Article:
Owners haven't talked about using replacement players if the NFL's first work stoppage since 1987 stretches on, Commissioner Roger Goodell said Tuesday, and the league might not keep its last contract offer on the table if bargaining doesn't resume soon.
"We have not had any discussions or consideration of replacement players," Goodell said at a news conference closing the annual owners meetings. "It hasn't been discussed, it hasn't been considered, and it's not in our plans."
He also said the Miami Dolphins and four other teams have been fined or been told the NFL is investigating them for violating off-season rules prohibiting contact with players. Goodell was asked specifically about the Dolphins; he did not reveal other teams involved.
NFL general counsel Jeff Pash said the violations aren't related to the league's lockout of players, which began March 12, hours after negotiations with the players broke off, and the union dissolved. Even during normal offseasons, from the end of one season until around March 15, NFL rules bar teams from holding organized workouts, practice or meetings, and don't allow position coaches to supervise players.
"It's a 'go home and relax' period," Pash said.
Since the lockout began, no contact between the league's 32 clubs and players has been allowed. Players don't get paid and can't negotiate new contracts; they aren't allowed to use team facilities.
Goodell said he hasn't spoken to NFL Players Association executive director DeMaurice Smith since March 11, when talks ended after 16 days of federal mediation.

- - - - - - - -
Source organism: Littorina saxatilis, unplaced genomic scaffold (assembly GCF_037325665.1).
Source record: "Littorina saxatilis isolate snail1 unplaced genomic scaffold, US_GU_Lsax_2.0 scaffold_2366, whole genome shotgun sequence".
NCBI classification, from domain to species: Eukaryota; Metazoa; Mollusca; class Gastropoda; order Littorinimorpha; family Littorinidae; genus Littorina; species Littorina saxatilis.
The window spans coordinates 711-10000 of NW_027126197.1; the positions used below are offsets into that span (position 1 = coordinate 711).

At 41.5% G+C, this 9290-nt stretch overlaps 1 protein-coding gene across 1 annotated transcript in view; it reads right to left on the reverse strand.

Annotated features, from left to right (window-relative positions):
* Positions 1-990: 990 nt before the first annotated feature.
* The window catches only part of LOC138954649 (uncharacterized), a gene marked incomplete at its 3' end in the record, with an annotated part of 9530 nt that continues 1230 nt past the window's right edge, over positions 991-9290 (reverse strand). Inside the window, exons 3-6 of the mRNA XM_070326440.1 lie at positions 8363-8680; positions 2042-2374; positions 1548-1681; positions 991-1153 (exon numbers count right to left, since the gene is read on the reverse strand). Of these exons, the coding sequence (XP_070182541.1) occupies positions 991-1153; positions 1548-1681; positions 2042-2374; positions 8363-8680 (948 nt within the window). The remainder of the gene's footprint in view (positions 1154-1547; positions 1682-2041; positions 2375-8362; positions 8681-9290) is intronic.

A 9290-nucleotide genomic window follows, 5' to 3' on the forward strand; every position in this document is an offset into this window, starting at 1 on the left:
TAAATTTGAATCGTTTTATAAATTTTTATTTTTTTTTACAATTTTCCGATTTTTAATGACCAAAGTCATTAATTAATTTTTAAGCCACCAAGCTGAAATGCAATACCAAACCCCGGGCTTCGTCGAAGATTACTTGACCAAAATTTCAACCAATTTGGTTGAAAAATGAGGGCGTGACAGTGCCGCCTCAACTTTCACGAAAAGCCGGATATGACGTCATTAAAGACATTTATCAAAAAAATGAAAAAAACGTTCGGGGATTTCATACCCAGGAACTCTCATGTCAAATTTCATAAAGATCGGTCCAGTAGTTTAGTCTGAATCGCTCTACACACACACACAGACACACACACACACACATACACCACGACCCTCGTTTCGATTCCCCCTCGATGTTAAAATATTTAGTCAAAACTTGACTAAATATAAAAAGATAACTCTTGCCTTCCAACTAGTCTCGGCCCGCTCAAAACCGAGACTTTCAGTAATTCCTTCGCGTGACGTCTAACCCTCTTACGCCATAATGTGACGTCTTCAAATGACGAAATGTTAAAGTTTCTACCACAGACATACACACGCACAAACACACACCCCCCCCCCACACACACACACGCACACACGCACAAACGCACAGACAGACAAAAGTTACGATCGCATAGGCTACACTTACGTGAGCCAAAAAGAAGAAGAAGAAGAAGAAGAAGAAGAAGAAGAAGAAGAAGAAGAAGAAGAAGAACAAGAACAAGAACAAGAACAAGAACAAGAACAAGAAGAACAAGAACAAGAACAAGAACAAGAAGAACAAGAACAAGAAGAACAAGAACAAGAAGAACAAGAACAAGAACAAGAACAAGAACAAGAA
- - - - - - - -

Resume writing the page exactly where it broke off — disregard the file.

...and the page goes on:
Owners made a proposal that day that included an increase in their 2011 salary cap offer from $131 million US to $141 million; the players had been seeking a $151 million cap for that year, plus a chance to earn a percentage of any higher-than-projected revenues above a certain threshold.
"Every day that goes by," Goodell said, "makes it harder and harder to keep the elements in that proposal."
Six days after that proposal was made, Goodell outlined some of the specifics in an email sent to all active players.
Some players complained about Goodell's letter, saying it was meant to divide them. They also objected to the letter's suggestion that players push their "union to return to the bargaining table" — the NFLPA renounced its status as a union and says it is now a trade association. That, in turn, permitted players to sue the league in federal court under antitrust laws. A hearing is scheduled for April 6.
Asked Tuesday why he sent that letter, Goodell replied: "What the ownership wanted to make sure is that the players knew what their leadership had walked away from in the mediation process. So we sent that directly to the players. As you know, they're claiming not to be a union, but we think it was important to send that so the players understood what the owners had offered."
The NFL hasn't lost games to a work stoppage since 1987, when a strike shortened the season and some games included nonunion replacement players.
Goodell said owners want to have a complete 2011 season, and repeated his hope that negotiations will resume — perhaps before the draft begins April 28.
The "primary focus" of the two days of meetings in New Orleans, Goodell said, was "our labour dispute and our planning and preparation on that."
"We are certainly planning on having a full season," he said. "That's our objective, and we're going to work as hard as we can to make that become a reality."